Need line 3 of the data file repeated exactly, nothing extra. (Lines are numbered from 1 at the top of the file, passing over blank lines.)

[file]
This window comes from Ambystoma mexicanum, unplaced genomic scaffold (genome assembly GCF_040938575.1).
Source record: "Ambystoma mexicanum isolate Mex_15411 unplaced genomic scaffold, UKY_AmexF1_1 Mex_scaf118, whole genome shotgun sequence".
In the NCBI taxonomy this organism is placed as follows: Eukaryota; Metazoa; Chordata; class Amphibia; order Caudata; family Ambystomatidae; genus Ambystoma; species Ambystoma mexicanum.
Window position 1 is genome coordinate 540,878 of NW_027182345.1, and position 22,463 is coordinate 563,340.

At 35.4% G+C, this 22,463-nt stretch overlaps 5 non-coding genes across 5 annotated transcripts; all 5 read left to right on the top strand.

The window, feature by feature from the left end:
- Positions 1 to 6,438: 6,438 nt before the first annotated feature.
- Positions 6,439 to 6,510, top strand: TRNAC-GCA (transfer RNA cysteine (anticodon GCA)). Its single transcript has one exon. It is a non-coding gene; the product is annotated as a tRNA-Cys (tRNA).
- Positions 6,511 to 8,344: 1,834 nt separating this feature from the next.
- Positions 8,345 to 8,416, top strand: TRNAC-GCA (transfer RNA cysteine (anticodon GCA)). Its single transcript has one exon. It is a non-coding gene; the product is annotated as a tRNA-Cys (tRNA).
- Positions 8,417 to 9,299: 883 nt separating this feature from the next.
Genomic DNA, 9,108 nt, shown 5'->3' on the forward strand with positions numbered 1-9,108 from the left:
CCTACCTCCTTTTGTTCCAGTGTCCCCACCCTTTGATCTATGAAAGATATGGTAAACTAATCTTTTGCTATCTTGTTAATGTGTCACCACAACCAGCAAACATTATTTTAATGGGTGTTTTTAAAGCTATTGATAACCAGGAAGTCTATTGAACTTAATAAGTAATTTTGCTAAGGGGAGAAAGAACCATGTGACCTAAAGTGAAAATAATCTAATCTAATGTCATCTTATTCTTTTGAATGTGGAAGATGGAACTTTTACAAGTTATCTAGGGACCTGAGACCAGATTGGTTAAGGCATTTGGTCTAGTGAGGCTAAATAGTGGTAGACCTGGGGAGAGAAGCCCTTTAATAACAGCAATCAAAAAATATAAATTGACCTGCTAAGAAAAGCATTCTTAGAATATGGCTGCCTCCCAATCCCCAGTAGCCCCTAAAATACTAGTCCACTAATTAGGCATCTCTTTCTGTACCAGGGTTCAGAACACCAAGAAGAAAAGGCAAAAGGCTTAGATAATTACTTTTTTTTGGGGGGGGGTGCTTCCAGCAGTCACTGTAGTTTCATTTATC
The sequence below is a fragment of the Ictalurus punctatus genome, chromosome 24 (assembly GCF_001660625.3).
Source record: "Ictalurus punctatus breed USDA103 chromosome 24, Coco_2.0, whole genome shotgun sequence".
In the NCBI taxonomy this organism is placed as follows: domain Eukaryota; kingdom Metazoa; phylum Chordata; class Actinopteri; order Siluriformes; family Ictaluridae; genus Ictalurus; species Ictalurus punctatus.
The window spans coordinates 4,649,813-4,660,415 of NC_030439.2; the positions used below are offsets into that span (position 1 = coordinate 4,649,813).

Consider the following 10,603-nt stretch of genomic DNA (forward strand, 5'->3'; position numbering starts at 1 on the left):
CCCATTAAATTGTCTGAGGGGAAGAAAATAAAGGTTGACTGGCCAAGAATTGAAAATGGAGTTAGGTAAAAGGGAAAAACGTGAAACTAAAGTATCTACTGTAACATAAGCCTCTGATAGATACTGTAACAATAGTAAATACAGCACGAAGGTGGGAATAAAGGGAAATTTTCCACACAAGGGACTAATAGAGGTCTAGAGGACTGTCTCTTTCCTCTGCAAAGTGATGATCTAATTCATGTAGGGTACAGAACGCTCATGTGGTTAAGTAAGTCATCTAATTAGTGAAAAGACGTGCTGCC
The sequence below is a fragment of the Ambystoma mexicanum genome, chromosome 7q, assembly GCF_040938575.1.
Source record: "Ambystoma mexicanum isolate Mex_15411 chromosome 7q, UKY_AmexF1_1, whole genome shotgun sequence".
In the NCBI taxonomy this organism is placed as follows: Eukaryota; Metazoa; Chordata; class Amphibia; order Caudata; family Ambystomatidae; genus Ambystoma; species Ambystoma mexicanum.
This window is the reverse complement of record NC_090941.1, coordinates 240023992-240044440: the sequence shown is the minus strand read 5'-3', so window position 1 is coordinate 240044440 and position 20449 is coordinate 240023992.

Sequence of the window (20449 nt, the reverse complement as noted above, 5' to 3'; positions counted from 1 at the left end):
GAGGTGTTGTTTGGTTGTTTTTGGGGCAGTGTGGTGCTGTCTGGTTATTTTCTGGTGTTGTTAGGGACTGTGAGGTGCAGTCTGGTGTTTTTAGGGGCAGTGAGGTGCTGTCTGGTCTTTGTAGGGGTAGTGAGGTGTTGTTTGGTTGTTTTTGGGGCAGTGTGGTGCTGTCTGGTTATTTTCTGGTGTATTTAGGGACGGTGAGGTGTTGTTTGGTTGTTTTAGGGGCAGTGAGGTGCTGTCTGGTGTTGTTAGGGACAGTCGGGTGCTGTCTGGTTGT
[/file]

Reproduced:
In the NCBI taxonomy this organism is placed as follows: Eukaryota; Metazoa; Chordata; class Amphibia; order Caudata; family Ambystomatidae; genus Ambystoma; species Ambystoma mexicanum.